If school is a building site, turn the situation to students' advantage
The pond has been drained, old buildings have been torn down and the grounds are full of heavy-duty earth-moving and construction machinery. Sydenham School in Lewisham, South London, is a building site.
One response might have been to batten down the hatches, leaving the builders and developers to their own devices on the construction site while students and staff at the girls' school hunkered down in temporary classrooms and adapted to new routes around the campus.
"Not so at Sydenham," headteacher Carolyn Unsted says. "This is the greatest change (at the school) in over 50 years and, given that we are a Stem (science, technology, engineering and maths) specialist school, the challenge to staff from the beginning was to find ways to tie the construction into the girls' learning and view it as an opportunity rather than a disturbance."
The response has been imaginative and varied and has spread far beyond Stem classrooms. For example, the school's careers service got the ball rolling a year ago by holding a careers fair designed to "storyboard" the development. There were stands run by companies and organisations involved in every stage of the project, from planning and architecture to IT consultancy, landscaping and premises management.
Crucially, each exhibitor was asked to send female employees to the event. "As well as enhancing the curriculum, our goal has been to ensure that the girls make the connection between their studies and careers requiring the maths, science and engineering they've learned," Unsted says.
This has been particularly emphasised for the dozens of students in lower years who attend after-school Stem clubs. After considerable negotiation over health and safety, they have been venturing on-site to talk to the specialists overseeing the building work.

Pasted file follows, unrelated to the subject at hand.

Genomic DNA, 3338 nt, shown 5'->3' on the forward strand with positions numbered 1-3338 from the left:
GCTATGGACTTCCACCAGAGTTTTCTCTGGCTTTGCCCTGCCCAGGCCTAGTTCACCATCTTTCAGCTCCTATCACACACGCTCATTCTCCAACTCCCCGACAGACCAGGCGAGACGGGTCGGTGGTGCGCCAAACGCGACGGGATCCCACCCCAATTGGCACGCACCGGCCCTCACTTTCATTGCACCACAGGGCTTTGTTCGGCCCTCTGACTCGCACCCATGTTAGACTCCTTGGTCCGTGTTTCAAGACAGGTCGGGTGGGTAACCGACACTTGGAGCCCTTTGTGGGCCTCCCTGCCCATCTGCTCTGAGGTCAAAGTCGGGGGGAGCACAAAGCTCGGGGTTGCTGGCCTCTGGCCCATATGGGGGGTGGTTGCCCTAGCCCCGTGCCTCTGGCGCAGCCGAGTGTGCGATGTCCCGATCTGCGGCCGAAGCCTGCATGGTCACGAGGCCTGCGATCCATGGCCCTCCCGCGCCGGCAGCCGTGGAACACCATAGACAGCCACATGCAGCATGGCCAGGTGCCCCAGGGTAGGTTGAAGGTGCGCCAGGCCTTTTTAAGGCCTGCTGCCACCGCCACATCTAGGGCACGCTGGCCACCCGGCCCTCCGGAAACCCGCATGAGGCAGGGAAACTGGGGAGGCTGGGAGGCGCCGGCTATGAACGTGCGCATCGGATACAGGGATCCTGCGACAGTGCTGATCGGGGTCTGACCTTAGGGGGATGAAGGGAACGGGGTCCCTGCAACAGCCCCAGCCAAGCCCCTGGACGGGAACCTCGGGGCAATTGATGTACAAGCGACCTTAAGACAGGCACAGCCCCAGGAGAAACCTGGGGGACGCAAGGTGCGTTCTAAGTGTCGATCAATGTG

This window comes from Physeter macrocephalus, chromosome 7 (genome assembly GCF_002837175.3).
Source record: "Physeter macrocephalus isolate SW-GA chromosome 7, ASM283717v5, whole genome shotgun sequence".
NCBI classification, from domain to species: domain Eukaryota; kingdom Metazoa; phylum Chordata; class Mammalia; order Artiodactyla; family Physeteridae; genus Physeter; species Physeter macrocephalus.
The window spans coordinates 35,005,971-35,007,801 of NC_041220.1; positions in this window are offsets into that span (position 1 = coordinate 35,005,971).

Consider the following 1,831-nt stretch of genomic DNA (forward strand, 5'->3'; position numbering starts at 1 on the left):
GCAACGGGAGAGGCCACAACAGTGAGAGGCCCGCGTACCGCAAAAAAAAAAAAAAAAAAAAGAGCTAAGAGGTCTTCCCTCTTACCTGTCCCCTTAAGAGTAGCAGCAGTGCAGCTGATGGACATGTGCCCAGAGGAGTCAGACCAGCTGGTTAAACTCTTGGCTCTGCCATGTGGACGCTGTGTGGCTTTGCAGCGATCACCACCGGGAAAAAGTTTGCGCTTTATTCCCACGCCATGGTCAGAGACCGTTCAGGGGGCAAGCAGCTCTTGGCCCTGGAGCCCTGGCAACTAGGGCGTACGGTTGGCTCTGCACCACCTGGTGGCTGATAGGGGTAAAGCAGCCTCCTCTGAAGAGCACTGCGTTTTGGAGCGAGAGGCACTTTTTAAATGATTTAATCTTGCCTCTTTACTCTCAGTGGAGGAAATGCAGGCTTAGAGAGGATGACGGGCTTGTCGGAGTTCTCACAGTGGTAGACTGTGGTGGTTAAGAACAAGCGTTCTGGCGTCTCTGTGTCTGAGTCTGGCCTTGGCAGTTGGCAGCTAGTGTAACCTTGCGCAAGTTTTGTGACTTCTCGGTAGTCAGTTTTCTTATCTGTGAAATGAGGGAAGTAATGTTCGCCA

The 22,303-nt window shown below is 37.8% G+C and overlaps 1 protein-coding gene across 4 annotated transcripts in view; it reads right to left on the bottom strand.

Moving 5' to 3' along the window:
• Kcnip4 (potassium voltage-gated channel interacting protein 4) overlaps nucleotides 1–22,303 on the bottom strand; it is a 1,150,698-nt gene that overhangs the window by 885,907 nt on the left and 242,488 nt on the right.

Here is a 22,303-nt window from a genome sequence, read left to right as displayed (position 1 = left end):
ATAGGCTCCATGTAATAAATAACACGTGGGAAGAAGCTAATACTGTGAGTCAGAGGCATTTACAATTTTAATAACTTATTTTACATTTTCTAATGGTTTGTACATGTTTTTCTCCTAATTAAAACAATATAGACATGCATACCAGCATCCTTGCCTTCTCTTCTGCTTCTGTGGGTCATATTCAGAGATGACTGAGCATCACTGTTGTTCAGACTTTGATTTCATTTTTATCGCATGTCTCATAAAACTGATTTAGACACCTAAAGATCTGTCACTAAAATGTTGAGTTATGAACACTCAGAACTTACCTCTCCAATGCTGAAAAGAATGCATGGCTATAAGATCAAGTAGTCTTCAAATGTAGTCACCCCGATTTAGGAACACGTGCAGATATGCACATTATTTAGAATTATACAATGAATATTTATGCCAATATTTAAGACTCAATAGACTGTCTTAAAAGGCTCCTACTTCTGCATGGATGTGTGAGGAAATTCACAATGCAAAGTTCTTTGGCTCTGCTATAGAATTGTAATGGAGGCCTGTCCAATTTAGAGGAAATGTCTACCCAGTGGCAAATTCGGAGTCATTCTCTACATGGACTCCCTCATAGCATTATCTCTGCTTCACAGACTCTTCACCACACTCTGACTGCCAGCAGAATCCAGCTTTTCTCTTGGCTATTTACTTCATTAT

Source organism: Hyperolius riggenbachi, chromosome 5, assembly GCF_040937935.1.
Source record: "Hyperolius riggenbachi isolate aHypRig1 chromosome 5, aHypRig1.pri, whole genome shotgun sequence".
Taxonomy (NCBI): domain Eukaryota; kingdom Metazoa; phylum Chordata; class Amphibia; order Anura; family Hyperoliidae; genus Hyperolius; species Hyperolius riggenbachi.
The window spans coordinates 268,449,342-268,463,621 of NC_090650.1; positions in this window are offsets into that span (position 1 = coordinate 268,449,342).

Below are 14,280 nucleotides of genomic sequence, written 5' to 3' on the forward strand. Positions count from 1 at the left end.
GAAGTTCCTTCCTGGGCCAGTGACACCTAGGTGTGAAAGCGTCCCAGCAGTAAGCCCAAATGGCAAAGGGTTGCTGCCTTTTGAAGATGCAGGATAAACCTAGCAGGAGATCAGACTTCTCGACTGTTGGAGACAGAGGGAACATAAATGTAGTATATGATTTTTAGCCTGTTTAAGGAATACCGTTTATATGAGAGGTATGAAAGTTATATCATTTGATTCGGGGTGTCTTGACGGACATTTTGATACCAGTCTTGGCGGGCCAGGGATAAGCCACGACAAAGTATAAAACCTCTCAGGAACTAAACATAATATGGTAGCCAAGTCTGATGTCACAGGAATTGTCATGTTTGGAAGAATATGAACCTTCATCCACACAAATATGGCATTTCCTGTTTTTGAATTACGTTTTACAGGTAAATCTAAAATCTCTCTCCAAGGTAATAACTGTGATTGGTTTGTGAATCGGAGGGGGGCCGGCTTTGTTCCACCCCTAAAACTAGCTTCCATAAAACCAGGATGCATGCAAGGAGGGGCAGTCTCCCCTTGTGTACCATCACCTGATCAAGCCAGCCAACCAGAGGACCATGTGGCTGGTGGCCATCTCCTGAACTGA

"We met a piling engineer last week," says Maja Zielinska, aged 12. "She explained all about the importance of soil types and friction when it comes to driving piles and how the concrete needs to be reinforced. It certainly opened my eyes to possible engineering careers."
English and geography have also benefited, with plans afoot to use the development as a stimulus for a writing competition and a renewable resources and sustainability project. Students will be challenged to describe and design their "ideal schools of the future".
"We'll be inviting the girls to use lots of new architectural vocabulary, but also to let their imaginations go wild," says English teacher Ally Lister. "I hope the new building won't be a disappointment to them in the end; it's unlikely to include Star Trek-like `teleportation' facilities, for example."
Perhaps most surprising of all is the response of the textiles department to the sometimes bizarre sight of nearby demolition work and piledriving equipment rising hundreds of feet into the air.
"We took on a Pop Art project based on the monumental, playful, floppy sculptures created by Claes Oldenburg," says textiles subject leader Karen Martin. "It began with students Photoshopping everyday classroom items on to pictures of the school, and in the end we settled on creating some giant 8ft-long pencils, made from all-weather plastic material and stuffed with huge quantities of wadding."
"This is just the beginning," Unsted says. "Wait until the 60m tower crane arrives on site. I know the teachers have plans to make good use of that."
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